Britain’s biggest medical union has warned health secretary Steve Barclay that “time is ticking” to prevent next week’s planned strike by young NHS doctors, challenging him to make a pay offer “credible” to start negotiations.

The British Medical Association gambit follows a claim by health leaders that the four-day action, which falls during the Easter school holidays when staff ranks are already empty, could threaten “basic patient safety.” “. Health trusts across the country are set to deploy consultants, nurses and other staff in an effort to maintain vital services.

Young doctors make up about half of the medical workforce in England’s taxpayer-funded healthcare system. The BMA argues that his salary has been cut by more than a quarter in real terms since 2008.

The doctors publicly called for a 35 percent pay increase but in a letter to Barclay on Thursday suggested a “credible offer” could tempt them to the negotiating table and denied their claim they had committed to that figure as a condition. previous. to enter into conversations.

Throwing the gauntlet back to Barclay in a statement on Friday, the co-chairs of the BMA junior medical committee, Dr Vivek Trivedi and Dr Rob Laurenson, said: “Even at this late stage we are ready to consider any offer that the minister present”. — which, if credible, could mean calling off the strike — and we urge you to do so.”

Challenging the health secretary to come up with an offer “that really shows you are serious about tackling young doctors who lose more than 26 percent of their salary in real terms,” ​​they added: “The clock is ticking, Mr. Barclay . We are ready to sit around the table, so make a credible offer to start negotiations and stop the strikes next week.”

A three-day strike by junior doctors last month resulted in more than 175,000 appointments and procedures being postponed, underscoring the strain the action is placing on the NHS as it seeks to clear a record high backlog of more than 7 million patients waiting for non-medical services. urgent Care.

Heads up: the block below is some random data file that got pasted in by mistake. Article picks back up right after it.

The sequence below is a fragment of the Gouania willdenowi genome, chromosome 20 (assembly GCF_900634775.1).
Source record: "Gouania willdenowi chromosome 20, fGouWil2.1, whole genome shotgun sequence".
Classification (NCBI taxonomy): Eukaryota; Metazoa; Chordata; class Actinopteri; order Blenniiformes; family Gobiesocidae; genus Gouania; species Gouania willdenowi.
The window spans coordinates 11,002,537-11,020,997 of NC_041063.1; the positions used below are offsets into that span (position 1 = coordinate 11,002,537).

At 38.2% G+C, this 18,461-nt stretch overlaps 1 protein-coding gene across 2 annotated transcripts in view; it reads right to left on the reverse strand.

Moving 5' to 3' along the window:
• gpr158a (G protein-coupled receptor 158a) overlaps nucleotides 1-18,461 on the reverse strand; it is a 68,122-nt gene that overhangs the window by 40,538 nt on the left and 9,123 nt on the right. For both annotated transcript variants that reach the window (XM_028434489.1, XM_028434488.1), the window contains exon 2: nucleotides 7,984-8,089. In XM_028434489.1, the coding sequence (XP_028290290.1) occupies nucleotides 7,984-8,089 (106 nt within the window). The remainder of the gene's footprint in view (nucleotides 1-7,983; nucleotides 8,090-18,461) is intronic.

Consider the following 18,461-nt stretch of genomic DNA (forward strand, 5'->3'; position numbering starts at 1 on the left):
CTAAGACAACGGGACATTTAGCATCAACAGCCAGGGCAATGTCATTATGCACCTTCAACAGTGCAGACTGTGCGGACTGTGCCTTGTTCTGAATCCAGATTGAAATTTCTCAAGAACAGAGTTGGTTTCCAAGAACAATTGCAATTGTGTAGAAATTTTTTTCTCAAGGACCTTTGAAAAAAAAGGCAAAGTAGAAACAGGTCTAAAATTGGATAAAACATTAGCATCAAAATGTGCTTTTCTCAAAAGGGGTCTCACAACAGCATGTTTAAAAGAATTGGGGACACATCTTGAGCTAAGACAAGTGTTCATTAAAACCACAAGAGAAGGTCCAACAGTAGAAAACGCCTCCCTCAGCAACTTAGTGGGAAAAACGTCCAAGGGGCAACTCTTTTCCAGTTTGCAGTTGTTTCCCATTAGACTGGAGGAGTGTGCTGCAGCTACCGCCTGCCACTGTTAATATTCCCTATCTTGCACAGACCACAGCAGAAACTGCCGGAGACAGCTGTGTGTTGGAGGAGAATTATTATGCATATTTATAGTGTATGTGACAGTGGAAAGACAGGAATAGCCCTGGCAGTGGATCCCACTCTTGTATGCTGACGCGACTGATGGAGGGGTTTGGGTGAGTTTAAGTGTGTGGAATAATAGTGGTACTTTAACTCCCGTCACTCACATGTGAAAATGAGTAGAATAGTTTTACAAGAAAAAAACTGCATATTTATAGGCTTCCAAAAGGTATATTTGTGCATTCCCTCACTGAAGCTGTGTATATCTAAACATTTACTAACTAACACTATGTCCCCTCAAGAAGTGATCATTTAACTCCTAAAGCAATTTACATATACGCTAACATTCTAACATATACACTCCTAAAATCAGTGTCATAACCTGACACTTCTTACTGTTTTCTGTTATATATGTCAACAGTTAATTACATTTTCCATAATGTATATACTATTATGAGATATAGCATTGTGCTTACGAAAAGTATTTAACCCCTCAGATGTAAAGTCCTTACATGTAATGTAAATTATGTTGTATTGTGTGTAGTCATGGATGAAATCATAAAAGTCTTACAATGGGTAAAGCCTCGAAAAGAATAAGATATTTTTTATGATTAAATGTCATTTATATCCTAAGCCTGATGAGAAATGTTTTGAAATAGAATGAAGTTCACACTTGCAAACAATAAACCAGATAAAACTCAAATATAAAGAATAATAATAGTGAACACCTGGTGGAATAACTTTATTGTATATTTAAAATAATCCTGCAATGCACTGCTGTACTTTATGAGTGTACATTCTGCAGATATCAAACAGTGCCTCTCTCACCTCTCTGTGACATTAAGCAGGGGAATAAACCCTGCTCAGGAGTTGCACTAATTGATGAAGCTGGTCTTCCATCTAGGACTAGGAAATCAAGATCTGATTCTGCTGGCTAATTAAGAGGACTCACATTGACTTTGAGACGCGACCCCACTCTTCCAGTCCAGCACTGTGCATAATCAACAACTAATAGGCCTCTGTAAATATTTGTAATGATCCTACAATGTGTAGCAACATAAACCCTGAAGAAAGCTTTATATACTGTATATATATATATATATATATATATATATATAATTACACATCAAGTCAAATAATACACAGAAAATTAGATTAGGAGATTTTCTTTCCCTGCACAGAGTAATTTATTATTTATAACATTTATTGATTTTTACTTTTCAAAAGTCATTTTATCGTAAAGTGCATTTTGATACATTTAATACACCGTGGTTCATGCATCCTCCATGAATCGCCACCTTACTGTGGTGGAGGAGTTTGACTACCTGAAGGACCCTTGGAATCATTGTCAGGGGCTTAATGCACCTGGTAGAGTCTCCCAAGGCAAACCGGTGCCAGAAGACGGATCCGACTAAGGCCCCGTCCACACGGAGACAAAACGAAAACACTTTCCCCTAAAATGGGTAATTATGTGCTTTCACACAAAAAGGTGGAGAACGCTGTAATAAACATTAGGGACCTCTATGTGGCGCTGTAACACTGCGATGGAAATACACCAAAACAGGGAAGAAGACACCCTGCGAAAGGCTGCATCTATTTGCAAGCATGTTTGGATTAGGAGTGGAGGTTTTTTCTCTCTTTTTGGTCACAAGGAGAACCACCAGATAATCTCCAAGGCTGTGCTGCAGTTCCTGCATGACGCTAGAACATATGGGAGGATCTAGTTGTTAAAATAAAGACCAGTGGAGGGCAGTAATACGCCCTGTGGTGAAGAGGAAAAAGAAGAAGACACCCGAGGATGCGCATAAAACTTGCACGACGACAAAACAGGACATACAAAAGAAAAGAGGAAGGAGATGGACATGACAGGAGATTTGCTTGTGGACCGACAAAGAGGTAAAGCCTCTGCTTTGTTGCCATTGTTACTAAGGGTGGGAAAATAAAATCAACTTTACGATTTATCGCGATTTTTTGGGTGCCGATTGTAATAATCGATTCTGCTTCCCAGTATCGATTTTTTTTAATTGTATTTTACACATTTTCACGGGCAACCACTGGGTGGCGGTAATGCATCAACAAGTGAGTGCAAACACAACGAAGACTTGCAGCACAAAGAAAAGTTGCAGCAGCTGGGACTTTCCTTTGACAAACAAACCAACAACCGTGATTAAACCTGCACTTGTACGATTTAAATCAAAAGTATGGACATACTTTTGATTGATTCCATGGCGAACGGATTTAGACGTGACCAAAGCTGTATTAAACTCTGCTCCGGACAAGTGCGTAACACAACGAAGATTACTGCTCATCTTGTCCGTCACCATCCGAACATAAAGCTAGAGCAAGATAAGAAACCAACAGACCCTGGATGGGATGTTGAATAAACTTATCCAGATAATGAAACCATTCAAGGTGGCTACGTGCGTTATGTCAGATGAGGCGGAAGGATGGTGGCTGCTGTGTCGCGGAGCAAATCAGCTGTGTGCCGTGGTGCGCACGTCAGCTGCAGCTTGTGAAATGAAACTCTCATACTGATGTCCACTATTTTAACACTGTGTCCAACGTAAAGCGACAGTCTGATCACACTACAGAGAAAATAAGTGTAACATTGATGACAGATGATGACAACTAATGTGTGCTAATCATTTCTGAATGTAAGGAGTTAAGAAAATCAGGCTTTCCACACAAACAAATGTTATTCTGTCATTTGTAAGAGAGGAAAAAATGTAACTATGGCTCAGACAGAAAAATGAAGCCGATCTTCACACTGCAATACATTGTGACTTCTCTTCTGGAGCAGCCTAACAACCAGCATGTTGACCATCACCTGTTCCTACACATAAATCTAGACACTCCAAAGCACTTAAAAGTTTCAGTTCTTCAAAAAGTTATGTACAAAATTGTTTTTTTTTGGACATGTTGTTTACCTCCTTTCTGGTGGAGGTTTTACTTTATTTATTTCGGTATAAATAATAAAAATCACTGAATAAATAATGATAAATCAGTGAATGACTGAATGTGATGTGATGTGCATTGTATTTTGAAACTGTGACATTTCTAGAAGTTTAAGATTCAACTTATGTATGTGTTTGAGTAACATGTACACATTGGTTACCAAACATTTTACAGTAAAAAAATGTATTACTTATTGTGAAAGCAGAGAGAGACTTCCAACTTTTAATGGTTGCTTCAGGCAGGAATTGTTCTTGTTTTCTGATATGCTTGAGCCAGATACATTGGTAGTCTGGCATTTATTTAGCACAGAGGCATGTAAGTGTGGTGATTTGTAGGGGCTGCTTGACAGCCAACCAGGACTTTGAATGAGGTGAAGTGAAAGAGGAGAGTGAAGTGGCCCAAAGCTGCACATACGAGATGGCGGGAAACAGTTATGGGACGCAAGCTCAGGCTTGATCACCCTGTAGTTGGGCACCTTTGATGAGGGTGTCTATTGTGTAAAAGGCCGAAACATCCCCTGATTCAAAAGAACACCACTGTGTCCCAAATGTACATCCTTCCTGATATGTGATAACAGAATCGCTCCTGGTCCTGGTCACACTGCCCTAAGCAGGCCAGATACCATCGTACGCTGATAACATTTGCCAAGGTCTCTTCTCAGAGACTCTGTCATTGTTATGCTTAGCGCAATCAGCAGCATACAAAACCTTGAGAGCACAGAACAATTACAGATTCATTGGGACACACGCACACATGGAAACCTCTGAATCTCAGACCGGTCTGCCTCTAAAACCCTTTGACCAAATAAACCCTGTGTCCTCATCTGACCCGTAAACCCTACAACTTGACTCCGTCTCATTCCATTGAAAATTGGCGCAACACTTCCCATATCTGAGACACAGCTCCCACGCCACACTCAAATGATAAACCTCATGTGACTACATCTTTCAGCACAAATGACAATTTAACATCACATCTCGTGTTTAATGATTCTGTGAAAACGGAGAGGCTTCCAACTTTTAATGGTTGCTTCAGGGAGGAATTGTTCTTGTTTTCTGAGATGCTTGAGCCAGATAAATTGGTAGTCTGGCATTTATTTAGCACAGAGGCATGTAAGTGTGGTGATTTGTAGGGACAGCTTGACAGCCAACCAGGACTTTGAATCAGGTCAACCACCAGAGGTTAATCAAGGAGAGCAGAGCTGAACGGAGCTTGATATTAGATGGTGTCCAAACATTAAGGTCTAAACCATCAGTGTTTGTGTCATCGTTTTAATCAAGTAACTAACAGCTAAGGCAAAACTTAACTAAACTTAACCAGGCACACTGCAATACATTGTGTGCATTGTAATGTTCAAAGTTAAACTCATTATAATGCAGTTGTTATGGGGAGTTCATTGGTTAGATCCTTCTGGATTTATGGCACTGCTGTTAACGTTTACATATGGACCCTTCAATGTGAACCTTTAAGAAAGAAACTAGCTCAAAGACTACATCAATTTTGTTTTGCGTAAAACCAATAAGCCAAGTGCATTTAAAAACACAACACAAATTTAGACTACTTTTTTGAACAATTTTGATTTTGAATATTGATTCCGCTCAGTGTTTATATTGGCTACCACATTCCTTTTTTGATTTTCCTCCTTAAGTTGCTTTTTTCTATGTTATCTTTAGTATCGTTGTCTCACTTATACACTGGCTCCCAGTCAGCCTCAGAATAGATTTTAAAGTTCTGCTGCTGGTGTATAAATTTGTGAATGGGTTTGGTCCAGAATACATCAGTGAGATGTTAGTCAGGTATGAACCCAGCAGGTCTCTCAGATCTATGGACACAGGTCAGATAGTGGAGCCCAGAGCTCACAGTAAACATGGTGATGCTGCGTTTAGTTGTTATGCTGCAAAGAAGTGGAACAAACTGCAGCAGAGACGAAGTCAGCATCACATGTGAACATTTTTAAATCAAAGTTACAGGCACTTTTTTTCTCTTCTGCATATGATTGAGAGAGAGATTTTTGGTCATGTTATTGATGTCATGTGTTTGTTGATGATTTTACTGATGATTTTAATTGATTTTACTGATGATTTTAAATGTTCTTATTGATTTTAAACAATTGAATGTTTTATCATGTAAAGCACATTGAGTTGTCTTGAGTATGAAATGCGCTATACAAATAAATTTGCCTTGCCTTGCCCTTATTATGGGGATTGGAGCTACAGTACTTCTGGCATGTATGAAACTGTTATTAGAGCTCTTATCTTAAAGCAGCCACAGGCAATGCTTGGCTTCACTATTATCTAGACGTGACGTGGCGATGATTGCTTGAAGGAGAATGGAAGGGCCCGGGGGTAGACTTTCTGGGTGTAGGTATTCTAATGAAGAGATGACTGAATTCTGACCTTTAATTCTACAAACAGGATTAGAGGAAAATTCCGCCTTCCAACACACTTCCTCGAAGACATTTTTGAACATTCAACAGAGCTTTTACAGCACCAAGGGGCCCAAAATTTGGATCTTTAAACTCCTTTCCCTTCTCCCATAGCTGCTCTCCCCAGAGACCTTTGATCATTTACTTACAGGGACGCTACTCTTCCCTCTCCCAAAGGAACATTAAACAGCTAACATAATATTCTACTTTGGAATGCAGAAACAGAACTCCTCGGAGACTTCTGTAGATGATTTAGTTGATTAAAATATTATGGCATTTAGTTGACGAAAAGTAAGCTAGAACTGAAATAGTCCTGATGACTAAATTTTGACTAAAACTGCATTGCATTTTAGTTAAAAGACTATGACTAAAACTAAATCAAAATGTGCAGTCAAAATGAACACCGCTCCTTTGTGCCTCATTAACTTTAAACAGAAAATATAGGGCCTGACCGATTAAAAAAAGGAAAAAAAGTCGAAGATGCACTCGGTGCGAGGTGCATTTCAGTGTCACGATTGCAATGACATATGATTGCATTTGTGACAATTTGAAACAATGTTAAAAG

The NHS Confederation, which represents health leaders in England, accepted that the chances of next week’s strikes being called off were now “little” but urged the government and the BMA, as well as the Association of Smaller Hospital Consultants and Specialists, whose members are also amazing, “do everything possible to find common ground and negotiate constructively.”

An anonymous health leader was quoted by the NHS Confederation as saying that “basic patient safety will be compromised”, and that emergency departments are likely to be “totally overwhelmed”.

Dr Layla McCay, policy director for the NHS Confederation, said health leaders were “bracing for the most significant attacks in a decade with many aspects of patient care on a razor’s edge.”

The health and social care department said strikes by young doctors “will put patient safety at risk and cause further interruptions and postponed treatment.”

He described the BMA’s demand for a 35 per cent payment as “unreasonable” and added: “We will not negotiate in public either; Conversations must be private with both parties respecting the confidentiality of the process, as has been the case with other health unions. ”

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